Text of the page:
One of the best things about growing up is that the way we travel evolves too. A decade ago when I visited Varanasi for the first time, how I experienced the place was completely different from my trip in 2014. The key differential aspect was the food of the place. From eating at sub-standard or nondescript food counters to actually selecting and indulging in local culinary delights, I experienced the taste of world’s oldest city – Varanasi.
Probably the most popular place for chaat, the tamatar chaat in Kashi Chat Bhandar is famous. I settled my perpetual favourite aloo tikki chaat. When I test a chaat house, I always pick this one, and then may be their specialties. But this time, the aloo tikki chaat was so fulfilling that I didn’t get a chance to try anything else.
Kashi Chat Bhandar is on main road, a few hundred meters ahead of Dashaswamedh Ghat and easy to find. The crowded pedestrian walk and the aromas of frying potatoes helped me navigate to it smoothly. I walked around the small and rather busy shop for two minutes, when the man frying, gestured at me. I felt the pressure of making a decision soon. But after telling him what I wanted, finding a place to sit in the green, cramped shop took some time. The chaat took even longer. You know, in anticipation of yum time stretches itself?
After what felt like hours, when I heard him call ‘aloo tikki chaat’, I ran to grab it. Initially surprised by the large portion, I gobbled it up in no time. The slight crispy edges and the soft stuffing were fresh and moderately spiced. Topped with dahi, the two chutneys blended in seamless with each other and the tikki. It was a cool evening and the chaat seemed to complement it perfectly.
By the end of it, I was satisfied and smiling. I’m definitely going there for a smaller portion the next time and going to try their signature chaat.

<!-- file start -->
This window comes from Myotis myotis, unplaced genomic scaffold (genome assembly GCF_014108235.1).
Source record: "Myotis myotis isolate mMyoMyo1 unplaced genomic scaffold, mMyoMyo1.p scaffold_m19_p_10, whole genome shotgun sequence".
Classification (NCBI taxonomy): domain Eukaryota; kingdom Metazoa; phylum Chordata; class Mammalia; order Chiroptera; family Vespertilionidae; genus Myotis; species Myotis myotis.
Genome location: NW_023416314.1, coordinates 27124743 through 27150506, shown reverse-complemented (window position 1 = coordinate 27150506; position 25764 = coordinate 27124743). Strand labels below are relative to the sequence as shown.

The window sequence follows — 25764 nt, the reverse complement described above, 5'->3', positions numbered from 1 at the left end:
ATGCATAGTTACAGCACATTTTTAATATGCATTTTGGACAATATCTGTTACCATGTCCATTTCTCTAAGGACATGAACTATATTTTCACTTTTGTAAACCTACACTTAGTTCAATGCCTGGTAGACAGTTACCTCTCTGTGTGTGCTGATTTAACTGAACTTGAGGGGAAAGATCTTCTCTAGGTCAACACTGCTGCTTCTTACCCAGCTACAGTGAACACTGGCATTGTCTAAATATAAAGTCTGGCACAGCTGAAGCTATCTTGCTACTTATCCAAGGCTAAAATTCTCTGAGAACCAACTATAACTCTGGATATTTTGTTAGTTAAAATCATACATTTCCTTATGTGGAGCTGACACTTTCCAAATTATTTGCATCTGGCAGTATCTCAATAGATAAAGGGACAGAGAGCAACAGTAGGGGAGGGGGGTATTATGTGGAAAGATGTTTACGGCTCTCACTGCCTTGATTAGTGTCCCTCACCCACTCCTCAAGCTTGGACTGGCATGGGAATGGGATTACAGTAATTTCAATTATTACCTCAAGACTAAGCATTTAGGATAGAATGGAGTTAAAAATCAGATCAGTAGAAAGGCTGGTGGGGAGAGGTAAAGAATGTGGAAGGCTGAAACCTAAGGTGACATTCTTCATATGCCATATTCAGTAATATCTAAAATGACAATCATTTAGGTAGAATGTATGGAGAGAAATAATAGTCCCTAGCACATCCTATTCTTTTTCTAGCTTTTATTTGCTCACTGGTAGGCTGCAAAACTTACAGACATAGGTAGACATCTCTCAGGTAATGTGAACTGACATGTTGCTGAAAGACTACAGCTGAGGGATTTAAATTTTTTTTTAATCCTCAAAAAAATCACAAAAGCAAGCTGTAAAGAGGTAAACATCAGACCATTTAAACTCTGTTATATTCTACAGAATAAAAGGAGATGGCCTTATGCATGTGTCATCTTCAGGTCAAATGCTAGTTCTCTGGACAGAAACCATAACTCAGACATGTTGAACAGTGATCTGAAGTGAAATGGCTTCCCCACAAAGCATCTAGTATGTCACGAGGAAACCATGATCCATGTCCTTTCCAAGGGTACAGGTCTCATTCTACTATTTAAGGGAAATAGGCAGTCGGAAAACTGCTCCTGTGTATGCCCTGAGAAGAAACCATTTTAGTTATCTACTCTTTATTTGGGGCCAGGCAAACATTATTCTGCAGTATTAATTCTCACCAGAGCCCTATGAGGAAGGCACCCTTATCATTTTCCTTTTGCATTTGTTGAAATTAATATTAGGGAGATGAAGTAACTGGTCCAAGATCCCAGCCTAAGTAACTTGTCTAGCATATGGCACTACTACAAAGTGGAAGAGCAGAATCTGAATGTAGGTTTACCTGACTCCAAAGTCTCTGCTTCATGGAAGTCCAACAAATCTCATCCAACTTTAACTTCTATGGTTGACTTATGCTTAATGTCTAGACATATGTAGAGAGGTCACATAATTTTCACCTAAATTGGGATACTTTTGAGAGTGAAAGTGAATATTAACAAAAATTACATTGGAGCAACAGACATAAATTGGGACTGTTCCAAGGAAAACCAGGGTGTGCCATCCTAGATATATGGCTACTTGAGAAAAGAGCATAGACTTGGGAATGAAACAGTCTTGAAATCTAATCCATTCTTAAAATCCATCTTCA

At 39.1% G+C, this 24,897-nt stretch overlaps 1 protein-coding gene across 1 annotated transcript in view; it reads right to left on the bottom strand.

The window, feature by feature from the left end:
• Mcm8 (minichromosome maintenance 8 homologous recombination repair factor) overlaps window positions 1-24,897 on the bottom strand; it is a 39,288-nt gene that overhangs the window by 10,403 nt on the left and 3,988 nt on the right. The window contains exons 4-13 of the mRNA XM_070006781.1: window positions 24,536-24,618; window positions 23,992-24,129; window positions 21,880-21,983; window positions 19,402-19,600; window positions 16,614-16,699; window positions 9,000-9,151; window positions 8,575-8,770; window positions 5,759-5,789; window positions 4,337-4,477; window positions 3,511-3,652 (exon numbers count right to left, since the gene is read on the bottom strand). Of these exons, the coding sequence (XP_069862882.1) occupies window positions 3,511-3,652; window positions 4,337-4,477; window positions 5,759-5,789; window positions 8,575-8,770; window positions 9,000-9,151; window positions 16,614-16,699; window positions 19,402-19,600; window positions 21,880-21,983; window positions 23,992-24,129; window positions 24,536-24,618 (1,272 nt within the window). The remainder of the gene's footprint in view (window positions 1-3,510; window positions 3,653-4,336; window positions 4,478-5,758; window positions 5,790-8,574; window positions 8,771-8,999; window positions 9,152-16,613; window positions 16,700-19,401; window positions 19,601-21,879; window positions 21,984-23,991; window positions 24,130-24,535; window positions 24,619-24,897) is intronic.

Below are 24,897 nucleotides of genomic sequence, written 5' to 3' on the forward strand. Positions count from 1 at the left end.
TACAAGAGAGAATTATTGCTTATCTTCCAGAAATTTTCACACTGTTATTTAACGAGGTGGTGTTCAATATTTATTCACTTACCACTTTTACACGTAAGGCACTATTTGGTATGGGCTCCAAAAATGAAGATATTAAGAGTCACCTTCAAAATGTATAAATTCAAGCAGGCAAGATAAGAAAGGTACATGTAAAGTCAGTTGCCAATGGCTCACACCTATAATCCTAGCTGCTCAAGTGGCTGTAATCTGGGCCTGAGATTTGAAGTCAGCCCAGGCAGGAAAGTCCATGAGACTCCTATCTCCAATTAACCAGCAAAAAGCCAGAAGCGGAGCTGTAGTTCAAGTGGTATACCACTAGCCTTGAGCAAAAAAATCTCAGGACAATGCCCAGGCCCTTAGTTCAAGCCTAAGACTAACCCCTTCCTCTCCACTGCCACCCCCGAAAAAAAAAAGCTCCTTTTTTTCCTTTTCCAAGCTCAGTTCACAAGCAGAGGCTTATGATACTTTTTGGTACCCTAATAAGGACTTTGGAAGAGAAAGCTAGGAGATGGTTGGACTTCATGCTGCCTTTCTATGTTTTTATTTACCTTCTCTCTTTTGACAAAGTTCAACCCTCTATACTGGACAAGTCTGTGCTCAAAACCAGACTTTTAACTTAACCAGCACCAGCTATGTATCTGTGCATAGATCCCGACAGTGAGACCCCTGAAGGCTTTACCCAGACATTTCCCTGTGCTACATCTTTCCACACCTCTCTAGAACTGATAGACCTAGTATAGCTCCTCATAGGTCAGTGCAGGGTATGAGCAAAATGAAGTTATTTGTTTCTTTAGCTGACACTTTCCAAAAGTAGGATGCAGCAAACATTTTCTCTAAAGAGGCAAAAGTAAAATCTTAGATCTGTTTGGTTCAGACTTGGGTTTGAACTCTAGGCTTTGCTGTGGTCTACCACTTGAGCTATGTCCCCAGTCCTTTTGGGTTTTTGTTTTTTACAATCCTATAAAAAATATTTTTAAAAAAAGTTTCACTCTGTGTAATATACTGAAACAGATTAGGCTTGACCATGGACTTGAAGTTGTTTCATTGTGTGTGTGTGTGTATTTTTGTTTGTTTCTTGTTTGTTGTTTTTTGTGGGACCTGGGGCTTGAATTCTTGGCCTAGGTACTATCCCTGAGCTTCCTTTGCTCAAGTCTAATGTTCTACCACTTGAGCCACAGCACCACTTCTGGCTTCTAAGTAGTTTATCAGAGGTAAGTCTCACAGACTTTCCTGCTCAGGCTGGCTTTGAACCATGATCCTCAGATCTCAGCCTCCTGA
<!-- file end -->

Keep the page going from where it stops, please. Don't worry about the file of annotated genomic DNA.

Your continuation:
Thandai is synonymous to Benares. No one ever goes there and doesn’t try it. In my recent trip, however, I kept away from it.
In 2005, around the busy chowk of Girja Ghar crossing, I stopped and bought myself a glass of the cool, bhaang infused drink. Only certain Government approved shops sell this variety of thandai.. In the month of April, this spiced drink came as a brilliant and effervescent respite.
Thandai is readily available everywhere in the city. It is an authentic Benares experience and everyone travelling there must definitely try it once.
Apple Crumble Pie –
On a tolerable Sunday afternoon, I met a very close friend for lunch in my favourite Assi Ghat. The ghat looked so different from what it had been in 2005. I was a taken aback but the number of restaurant that had opened up too.
But when I took a bite of Pizzeria Vaatika Cafe’s apple crumble pie, all my complaints melted away. This freshly baked crumble had distinct tastes of apple, which did not overpower the other flavours like cinnamon and butter (both my favourites). I loved its crusty cover too.
It is the best apple crumble pie I have tasted in the world, so far.
Taj Gateway’s Indian restaurant, Varuna, prepares this enticing thali with all the goodness of Indian delicacies. I had the Benaresi Satvik thali which was entirely vegetarian and fully delicious. The elaborate thali had about ten lightly spiced dishes, each better than another, without onion and garlic and came to me in an immaculately attractive silver plate. Presentation is an important part of any fine dining experience, and Varuna does not fail in it.
Of all the dishes that my thali comprised, I still remember the delicious aloo-saag and the kheer for dessert. Surprisingly, I did finish the entire thali and did not feel bloated or a sense of overeat. It was miraculously light on my appetite.
Best time to go: July to Sept during Monsoons and November to February during Winters. Summers are generally very hot. Do not miss the Ganga aarti every evening on the banks of river Ganga.
How to reach: Varanasi railway station is connected to all major cities in India – New Delhi, Mumbai, Bengaluru and Kolkata.
Featured Image – Image source: Travelwayoflife, Flickr CC
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About the author:
Amrita Das is a freelance travel writer and a full-time travel blogger at Travelling Ides of March. She quit her corporate job to become a traveller. She contributes to top publications in India and internationally on solo female travel, and off-beat, cultural and adventure travel. Follow her at @Amrita_dass